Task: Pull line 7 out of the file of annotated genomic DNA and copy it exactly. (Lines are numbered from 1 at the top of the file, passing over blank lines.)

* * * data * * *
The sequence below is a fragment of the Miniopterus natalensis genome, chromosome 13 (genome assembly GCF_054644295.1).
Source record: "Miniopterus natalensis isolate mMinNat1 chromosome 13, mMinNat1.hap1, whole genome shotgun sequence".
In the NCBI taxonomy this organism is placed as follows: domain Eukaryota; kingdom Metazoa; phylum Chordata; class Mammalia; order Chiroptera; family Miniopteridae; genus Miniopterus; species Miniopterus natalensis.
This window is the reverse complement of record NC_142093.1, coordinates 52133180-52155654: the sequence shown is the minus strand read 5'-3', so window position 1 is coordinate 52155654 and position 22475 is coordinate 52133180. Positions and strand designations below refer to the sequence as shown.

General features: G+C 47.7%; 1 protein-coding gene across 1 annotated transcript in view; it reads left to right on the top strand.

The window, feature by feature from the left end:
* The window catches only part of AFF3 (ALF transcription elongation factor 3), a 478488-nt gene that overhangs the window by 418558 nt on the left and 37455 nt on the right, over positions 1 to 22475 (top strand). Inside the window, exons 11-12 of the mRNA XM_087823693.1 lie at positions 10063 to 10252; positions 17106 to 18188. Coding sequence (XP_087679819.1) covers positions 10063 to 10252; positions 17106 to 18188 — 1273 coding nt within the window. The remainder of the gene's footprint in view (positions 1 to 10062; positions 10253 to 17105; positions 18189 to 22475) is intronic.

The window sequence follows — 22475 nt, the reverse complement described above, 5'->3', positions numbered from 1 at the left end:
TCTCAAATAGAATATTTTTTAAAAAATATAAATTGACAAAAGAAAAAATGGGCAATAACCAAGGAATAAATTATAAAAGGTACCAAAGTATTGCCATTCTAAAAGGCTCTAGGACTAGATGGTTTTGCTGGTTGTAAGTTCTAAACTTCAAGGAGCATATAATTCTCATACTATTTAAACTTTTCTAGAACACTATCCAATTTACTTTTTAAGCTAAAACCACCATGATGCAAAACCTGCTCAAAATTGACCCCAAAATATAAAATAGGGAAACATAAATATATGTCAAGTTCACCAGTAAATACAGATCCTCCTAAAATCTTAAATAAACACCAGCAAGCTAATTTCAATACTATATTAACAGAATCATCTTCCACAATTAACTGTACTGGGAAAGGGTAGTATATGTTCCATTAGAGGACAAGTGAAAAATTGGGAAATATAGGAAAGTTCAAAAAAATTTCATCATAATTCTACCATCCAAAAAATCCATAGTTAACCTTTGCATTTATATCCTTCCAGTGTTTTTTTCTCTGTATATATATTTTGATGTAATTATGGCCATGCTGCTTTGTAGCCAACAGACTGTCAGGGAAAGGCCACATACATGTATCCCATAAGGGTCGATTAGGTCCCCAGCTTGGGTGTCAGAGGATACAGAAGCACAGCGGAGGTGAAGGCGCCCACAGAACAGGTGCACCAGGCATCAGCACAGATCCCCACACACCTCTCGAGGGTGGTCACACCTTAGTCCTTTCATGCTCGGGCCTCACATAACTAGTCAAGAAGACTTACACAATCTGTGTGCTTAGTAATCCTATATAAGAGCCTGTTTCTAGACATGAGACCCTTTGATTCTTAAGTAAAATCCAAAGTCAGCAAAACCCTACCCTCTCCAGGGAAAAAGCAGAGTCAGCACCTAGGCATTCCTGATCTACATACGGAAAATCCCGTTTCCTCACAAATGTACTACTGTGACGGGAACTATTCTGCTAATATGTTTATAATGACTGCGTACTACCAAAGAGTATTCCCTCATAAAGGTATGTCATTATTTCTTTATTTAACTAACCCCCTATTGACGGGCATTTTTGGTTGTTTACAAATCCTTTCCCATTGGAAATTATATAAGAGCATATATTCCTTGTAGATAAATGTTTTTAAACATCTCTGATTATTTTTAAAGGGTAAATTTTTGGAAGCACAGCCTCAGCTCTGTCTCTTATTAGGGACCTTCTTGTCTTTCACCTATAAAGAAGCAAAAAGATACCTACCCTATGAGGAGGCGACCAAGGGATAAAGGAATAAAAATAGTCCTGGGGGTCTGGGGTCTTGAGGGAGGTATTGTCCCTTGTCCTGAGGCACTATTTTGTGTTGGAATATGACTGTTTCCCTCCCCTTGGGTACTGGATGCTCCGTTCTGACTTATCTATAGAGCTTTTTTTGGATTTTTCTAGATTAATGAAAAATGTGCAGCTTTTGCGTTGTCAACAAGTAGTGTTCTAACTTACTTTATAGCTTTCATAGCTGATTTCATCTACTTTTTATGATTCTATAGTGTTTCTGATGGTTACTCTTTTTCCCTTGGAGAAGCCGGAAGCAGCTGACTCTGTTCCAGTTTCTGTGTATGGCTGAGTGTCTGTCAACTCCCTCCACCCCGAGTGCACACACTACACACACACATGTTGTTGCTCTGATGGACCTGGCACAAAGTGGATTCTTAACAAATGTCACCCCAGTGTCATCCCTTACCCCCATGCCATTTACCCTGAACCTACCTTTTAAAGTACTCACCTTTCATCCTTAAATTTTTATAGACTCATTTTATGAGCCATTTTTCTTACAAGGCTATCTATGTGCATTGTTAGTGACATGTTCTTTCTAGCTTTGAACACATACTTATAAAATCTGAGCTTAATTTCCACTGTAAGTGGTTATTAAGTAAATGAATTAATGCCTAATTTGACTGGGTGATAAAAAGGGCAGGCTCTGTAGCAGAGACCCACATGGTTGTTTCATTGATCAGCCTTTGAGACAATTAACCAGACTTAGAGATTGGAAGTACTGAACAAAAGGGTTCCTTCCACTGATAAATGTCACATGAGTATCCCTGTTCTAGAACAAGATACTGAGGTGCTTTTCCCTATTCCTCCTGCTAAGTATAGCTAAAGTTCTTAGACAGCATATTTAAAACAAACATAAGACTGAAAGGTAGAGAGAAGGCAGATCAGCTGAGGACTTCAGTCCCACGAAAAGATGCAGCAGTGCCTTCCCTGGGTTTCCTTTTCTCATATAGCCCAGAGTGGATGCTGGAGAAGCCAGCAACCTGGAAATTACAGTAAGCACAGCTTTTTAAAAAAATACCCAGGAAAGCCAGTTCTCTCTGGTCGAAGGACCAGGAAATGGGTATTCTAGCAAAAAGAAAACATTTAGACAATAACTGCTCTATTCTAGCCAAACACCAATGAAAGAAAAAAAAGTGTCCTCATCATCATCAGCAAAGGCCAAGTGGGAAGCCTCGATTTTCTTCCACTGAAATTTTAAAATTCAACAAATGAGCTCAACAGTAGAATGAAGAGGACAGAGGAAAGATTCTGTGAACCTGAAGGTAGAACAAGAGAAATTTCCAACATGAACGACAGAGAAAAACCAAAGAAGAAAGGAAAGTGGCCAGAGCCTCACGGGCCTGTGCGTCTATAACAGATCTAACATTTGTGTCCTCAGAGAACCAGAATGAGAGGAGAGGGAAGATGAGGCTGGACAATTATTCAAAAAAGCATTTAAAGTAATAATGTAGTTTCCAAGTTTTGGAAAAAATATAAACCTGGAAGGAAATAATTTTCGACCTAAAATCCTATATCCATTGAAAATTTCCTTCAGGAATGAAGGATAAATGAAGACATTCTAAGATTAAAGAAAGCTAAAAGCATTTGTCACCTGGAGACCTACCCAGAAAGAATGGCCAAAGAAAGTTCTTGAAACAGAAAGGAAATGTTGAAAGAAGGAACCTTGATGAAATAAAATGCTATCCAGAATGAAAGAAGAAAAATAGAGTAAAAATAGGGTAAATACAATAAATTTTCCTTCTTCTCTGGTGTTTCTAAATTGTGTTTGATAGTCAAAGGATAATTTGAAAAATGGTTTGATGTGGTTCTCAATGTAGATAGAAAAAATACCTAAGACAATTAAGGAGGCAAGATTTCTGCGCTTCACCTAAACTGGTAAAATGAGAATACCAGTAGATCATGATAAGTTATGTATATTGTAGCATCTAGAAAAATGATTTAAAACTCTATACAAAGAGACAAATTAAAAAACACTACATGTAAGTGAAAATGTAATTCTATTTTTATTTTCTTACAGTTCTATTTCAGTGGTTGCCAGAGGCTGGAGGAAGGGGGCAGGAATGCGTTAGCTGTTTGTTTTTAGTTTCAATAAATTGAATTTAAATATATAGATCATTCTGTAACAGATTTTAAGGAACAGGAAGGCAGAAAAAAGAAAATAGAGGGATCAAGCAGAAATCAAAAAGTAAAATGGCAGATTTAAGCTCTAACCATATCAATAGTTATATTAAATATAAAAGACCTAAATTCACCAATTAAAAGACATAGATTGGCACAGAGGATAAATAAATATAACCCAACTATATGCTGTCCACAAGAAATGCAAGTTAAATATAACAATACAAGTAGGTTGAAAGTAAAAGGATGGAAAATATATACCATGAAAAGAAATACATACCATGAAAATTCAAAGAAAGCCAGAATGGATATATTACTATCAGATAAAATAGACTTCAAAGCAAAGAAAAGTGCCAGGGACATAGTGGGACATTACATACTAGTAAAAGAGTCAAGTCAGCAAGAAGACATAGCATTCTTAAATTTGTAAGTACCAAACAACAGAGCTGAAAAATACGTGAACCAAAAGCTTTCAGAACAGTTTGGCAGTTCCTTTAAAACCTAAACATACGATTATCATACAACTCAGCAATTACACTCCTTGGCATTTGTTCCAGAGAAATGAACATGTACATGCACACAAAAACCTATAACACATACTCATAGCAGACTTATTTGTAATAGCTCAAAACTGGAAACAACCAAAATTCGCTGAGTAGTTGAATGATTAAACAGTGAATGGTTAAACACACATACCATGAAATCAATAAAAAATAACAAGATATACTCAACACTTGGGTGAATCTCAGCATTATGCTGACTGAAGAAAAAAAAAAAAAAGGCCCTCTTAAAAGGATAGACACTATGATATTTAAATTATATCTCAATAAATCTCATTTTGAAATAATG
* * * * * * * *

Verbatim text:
* The window catches only part of AFF3 (ALF transcription elongation factor 3), a 478488-nt gene that overhangs the window by 418558 nt on the left and 37455 nt on the right, over positions 1 to 22475 (top strand). Inside the window, exons 11-12 of the mRNA XM_087823693.1 lie at positions 10063 to 10252; positions 17106 to 18188. Coding sequence (XP_087679819.1) covers positions 10063 to 10252; positions 17106 to 18188 — 1273 coding nt within the window. The remainder of the gene's footprint in view (positions 1 to 10062; positions 10253 to 17105; positions 18189 to 22475) is intronic.